Readers Write In With Examples Of More Shrinking Products

Brawny’s not the only product skimping on size to sneakily increase profits. Here are two more items readers have noticed recently.
Henry writes:

Our house uses Skippy Peanut Butter, but i just found out they changed their jars from 18 ounces to 16.2 ounces for the same price. I know 2 ounces is not a huge amount of peanut better, but still.

And Matt writes:

I have noticed this same thing with Quilted Northern. I don’t know what the price used to be but i noticed while shopping at sams club now you get less quilted northern than you used to.

If you know of another company that’s downsized a product without passing along the savings, let us know. Maybe we can put together a single reference post so shoppers will see which products are the worst offenders.

“Brawny Paper Towels Shrink By 20% While Price Goes up 6%”


Edit Your Comment

  1. Well was that time I went swimming on an extremely cold day…

  2. Arokh says:

    The price of raw materials and gas is so crazy that it’s either this, raise prices outright, or go under. It’s not necessarily greed, inflation is really messing things up.

  3. ivanthemute says:

    C’mon Chris, how about any canned good? The de-facto standard for canned goods now is 15 to 15.5 ounces in the standard 16 ounce can, the remainder being packed with nitrogen or another inert gas. Ramen noodles in a 3.5oz brick, as opposed to the old 4oz brick. The 99 cent “BigBag” of Frito-Lay products being 2.5 to 4 ounces instead of the original 5 to 6 ounce packages.

  4. Aesteval says:

    Are you sure that it’s a means to increase profit as opposed to the
    entire inflation and a rapidly increasing cost issue? Decrease the size
    and increase the price a little bit as opposed to keep the same size
    and be forced to do a larger price increase?

  5. Breyers did it with the their yogurt. They used to be 8oz cups, now they’re all 6 oz cups.

  6. flameboy says:

    With the rising gas prices, I believe you will be seeing more of this behavior from companies in the food industry.

    It is much easier to lower the quantity than raise the price.

  7. SaraAB87 says:

    The marshmallow peeps that I cited in another thread, you only get 2 rows of 5 peeps now instead of the previous years 3 rows of 5, but they still charge the same price. This isn’t so bad though because peeps aren’t exactly an essential item.

    Also the shrinking size of fun-sized halloween candy bars..

  8. telegramsam says:

    canned tuna in water is a key offender. The cans haven’t changed size, but there is much less tuna and much more water in the cans than previously.

  9. MARTHA__JONES says:

    tampon companies have been notorious for this for well over a decade.

  10. e-gadgetjunkie says:

    I always read the sizes of products before I buy. Some brands of toilet paper have the same price across the board, but if you read the labels, they vary greatly in square footage. That’s what I really care about. More square footage of TP means fewer rolls per house.

  11. Maybe those “savings” are going to pay for the cost of production. With rising fuel costs shipping is eating into profits. How are you supposed to keep the customer happy? If you decrease the amount of the product to keep the price the same, people bitch. If you keep the amount of the product the same, but increase the price, people will bitch. But which group will hurt more? The handful that will notice the decrease in product? Or the group that will notice the price increase?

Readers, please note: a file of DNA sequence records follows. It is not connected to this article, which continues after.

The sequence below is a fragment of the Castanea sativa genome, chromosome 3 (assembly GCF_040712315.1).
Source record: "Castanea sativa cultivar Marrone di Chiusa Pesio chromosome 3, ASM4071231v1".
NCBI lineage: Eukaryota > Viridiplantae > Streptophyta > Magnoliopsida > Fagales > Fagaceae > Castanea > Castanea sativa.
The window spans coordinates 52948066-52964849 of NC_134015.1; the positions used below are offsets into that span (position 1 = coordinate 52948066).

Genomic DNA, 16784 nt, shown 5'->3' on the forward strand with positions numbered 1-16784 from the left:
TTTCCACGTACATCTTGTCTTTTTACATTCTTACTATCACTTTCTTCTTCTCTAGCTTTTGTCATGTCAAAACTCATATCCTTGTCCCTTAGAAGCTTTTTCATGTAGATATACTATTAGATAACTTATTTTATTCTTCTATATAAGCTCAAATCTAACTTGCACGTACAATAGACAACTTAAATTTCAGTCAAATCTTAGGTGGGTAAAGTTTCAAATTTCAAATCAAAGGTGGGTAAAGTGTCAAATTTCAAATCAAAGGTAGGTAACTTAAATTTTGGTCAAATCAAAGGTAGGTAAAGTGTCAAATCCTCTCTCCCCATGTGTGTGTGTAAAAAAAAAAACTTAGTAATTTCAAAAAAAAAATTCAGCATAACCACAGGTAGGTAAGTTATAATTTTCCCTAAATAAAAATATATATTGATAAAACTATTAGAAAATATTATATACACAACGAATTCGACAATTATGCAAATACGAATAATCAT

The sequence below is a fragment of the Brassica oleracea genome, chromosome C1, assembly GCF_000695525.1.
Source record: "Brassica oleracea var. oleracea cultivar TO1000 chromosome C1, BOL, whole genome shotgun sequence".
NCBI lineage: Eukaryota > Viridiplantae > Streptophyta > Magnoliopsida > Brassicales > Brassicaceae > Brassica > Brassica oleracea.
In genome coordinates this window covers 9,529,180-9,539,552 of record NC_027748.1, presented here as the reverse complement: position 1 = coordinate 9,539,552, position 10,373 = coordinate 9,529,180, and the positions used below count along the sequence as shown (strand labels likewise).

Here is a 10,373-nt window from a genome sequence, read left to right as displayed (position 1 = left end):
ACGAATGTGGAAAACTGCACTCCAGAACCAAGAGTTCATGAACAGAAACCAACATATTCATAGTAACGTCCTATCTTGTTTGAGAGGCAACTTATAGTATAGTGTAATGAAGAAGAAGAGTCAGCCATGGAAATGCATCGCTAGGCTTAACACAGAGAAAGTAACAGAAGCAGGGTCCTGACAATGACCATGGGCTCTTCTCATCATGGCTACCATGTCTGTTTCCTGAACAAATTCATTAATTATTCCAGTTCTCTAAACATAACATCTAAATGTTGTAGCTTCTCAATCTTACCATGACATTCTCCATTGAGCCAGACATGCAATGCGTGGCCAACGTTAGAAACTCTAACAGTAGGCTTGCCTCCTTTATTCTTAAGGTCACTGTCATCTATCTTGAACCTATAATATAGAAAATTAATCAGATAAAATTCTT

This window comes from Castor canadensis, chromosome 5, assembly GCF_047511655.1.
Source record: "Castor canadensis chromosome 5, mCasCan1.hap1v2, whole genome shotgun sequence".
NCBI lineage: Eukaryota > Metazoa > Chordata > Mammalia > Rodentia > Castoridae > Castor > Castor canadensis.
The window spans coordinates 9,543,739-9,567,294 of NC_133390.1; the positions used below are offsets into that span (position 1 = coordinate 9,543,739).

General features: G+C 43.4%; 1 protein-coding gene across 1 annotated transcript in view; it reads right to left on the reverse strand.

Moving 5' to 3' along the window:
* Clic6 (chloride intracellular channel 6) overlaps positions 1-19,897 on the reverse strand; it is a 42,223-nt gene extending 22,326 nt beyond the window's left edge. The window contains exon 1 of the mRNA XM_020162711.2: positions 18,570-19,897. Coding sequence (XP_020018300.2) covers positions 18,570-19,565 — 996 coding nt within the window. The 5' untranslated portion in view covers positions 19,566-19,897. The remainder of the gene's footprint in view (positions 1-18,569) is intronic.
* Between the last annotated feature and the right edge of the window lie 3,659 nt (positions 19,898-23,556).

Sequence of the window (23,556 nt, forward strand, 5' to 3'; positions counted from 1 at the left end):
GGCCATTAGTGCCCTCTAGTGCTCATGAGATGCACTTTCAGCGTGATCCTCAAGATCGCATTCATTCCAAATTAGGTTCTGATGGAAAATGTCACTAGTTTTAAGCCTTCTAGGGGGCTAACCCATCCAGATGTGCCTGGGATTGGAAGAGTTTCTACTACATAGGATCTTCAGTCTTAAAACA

12. socalrob of the 24 and a half century says:

    I’ve seen this with some beer being 11.2 instead of 12oz bottles.

  13. Scatter says:

    I understand that companies need to offset their rising expenses. My problem is when they try to be sneaky about it and hide the fact that you’re getting less for your money and hope you never notice it. If companies just decided to be up front and say that they have to raise prices a little because of higher expenses I’m sure that while a lot of people wouldn’t be happy they’d at least understand. By being sneaky about it like they are I tend to distrust a company more.

  14. TurboWagon00 says:

    I once worked at the M&M/Mars facility (Hackettstown NJ) and in the lobby was an entire display of all their products over the years. You could literally follow an entire product line back 30-40 years and watch the packages get smaller and smaller as time progressed.

  15. snidelywhiplash says:

    Ice cream. Was 64 ounces (i.e. 1/2 gallon), now mostly 56 oz, except for some store brands. Same price, if not more, for a 12-1/2% reduction in product.

    They’ve done it with spaghetti sauce too. Seems most of the jars are 24-26 oz now.

    Yogurt. Lots of brands were 8 ounces, now 6.

  16. HalOfBorg says:

    Propane for gas grills. USED to be 20lb…..then 19…now 18…..

  17. danseuse322 says:

    @Git Em SteveDave: Another reason they do this type of thing is to market the lower calories… 100 calorie packs are an easy way to diet so some NON 100 calories foods reduced sizes to brag… and kept prices the same or even raised them for this “convenience.” GRRRR!!!

  18. Me - now with more humidity says:

    Henry wrote: “I know 2 ounces is not a huge amount of peanut better, but still.”

    I have a 6 year old who loves PB. It’s a big deal. Especially on grocery Friday. When he wants PB&J for school lunch. And the damned jar is empty. A jelly sandwich is NOT the same.